Why support teams don’t always support

Eating Healthy.  Working out on a daily basis.  Being awesome.  It’s all well and good, but what about the struggle?  No one ever said Healthy was easy, especially given today’s low dietary standards.  A woman came into work yesterday and ordered a kid’s meal for her four-year-old son.  When I asked her if he would like me to cut up an apple or orange, she grimaced and said “well don’t you have cookies or something else?”  That kid will probably grow up to be that guy who has never seen broccoli before.  Like I said, the journey to health can be a challenge for sure, but no one ever talks about the challenge of getting your friends and family to support you.  Yes, everyone in my life wants what’s best for me, but when I discussed my plans for a juice fast, they were less than enthusiastic.

“Where will you get your protein?…You’re crazy!…Your body needs to chew on solid food…That’s such a long time.  You shouldn’t do it…. but good luck with that, we just want you to be happy.

They all thought I was crazy.  Well, most did.  A few people, like my dad and Ethan, were very enthusiastic for me.  Ethan even did the fast with me!  Other than that, though, my supporters were being kind for the most part, but I could definitely tell they thought I was crazy!

Around day 7 or 8, my pants started getting a little baggy, and people at work started noticing my weight loss (I had lost about 9 lbs. at this point).  Instead of telling me how great I looked and patting me on the back, I got comments like:

“Wow, may I suggest a belt?  Why can’t you get pants that fit you?”

“Yeah, you look good.  You’ll gain it all back in 2 days, though, so don’t celebrate or anything.”

“Hey, Katie, we’re getting pizza delivered for lunch.  You want some? Oh, wait.  You can’t. (then proceed to purposely take huge bites only while I was looking)”

Thanks for the support, everyone.  I know I can’t be the only one who has been met with passive-aggressive responses when making a radical, life-changing decision.  I don’t think these people dislike me, so I began thinking about why so many people in my life weren’t regarding my healthy choices with enthusiasm.  I think the negativity can be attributed to a few different things:

Jealousy.  People see you making a big change in your life, and they start to see the physical consequences of those changes.  Healthy choices can be hard with a McDonald’s nearby (in my case, Wendy’s), and I honestly think that people get jealous when it seems like they are gaining all the weight their friend is losing by saying no to all that fast foody, greasy gunk.

SelfEsteem.  I was supposed to meet my friend Sarah for dinner while I was fasting, and she called me last minute to reschedule.  When I asked her what was wrong, she told me that eating in front of me while I drank a water would make her feel bad about herself, since she was also trying to lose weight and be healthier.

Anger.  When friends offer me food, a lot of times, it will contain refined sugar, bleached flour, or some kind of animal product.  When I politely refuse, it may come across as snobby or condescending (“I’m the healthy one, and what you eat is pure crap, unacceptable for my body to burn as fuel, but you go ahead and use it up.”)  This is an ever-debated topic among healthy eaters, and among other circles.  Vegans have a tendency to be stereotyped as snobby eaters who think they’re just better people.  When you say no to someone’s food, it’s like you are telling them you are too good for their cooking.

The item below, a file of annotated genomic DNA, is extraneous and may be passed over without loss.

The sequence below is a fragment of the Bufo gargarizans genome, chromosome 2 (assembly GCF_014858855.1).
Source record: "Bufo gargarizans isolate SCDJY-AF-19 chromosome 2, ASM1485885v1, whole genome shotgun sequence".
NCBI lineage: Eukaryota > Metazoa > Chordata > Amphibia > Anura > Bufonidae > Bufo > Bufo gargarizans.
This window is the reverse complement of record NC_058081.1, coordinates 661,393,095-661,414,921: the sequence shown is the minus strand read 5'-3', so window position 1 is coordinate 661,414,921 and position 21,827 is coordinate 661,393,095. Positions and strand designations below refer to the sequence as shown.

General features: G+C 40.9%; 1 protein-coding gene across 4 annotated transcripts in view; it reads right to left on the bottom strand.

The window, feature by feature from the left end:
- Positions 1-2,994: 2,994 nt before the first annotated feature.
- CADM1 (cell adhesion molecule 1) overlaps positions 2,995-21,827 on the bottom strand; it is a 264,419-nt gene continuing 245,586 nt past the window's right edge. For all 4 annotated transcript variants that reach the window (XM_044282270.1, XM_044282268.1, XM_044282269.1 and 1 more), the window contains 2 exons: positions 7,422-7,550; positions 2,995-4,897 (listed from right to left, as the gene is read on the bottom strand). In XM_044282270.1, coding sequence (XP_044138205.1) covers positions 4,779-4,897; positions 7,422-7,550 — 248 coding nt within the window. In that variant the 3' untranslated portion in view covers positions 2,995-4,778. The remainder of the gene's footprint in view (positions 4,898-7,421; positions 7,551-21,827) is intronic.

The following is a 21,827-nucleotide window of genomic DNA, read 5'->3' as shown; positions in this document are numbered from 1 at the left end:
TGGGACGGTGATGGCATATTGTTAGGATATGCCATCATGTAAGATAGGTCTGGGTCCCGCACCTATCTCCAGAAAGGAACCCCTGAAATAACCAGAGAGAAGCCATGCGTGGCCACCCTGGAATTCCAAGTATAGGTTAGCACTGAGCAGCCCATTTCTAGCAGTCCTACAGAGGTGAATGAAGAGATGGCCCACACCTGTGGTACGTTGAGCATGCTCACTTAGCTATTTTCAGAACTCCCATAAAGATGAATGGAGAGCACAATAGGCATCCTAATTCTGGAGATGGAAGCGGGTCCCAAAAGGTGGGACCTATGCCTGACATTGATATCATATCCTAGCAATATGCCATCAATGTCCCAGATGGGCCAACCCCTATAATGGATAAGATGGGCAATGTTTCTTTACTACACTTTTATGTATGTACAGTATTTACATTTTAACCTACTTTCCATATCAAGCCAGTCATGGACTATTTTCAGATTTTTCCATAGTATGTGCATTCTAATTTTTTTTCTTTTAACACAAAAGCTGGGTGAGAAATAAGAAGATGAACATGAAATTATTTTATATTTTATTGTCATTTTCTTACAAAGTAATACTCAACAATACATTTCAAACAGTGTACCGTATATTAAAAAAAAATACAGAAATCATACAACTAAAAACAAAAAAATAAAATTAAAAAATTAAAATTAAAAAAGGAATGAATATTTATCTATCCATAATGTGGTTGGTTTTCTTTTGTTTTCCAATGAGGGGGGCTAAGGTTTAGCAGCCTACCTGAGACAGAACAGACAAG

With the anger issue (which I find the most prevalent), my advice to you is to pick your battles.  There are dishes my mom has made forever that have meat in them, and when I go home once every 4 or 5 months, I have a couple bites to appease her.  My family is very Italian, and my Italian grandmother puts cheese on everything.  EVERYTHING.  Do I tell my 93-year-old grandmother that I can no longer eat her delicious cooking or help her grocery shop?  Of course not.  I eat a small portion and rave about how delicious it was.  If someone offers you a cookie they made or a tuna fish sandwich, though, you can always say you aren’t particularly hungry.  That sounds better than “I don’t eat meat, and the bread you buy lists bleached flour and refined sugar as the two main ingredients.  I guess I’ll have to eat later…”  It also helps that I have a dietary sensitivity to dairy, since people are less likely to take offense to a girl trying to avoid an allergic reaction.  If you have no other choice, feel free to fake a food sensitivity to avoid hurt feelings when you have to reject that plate of brownies Suzy Q’s mom brought in for you.

It saddens me that some people in my life aren’t happy for me and my life choices, but I guess those people aren’t the ones who really matter.  Don’t be smug about your choices or judge others for their health practices or lack thereof. I whoop and yell to every runner I pass on my way to work, whether fat, skinny, tall, short, young, or old.  I say “Yeah! You GO!” My butt is in my car, unmoving, while they are up and running!  Good for you! A favorite quotation of mine is “Be the change you wish to see in the world.”  Me cheering for all those nameless runners is me doing just that.  There needs to be a change in the way other’s perceive health-bound individuals, and how better to start such a change with the health-bound individuals themselves?

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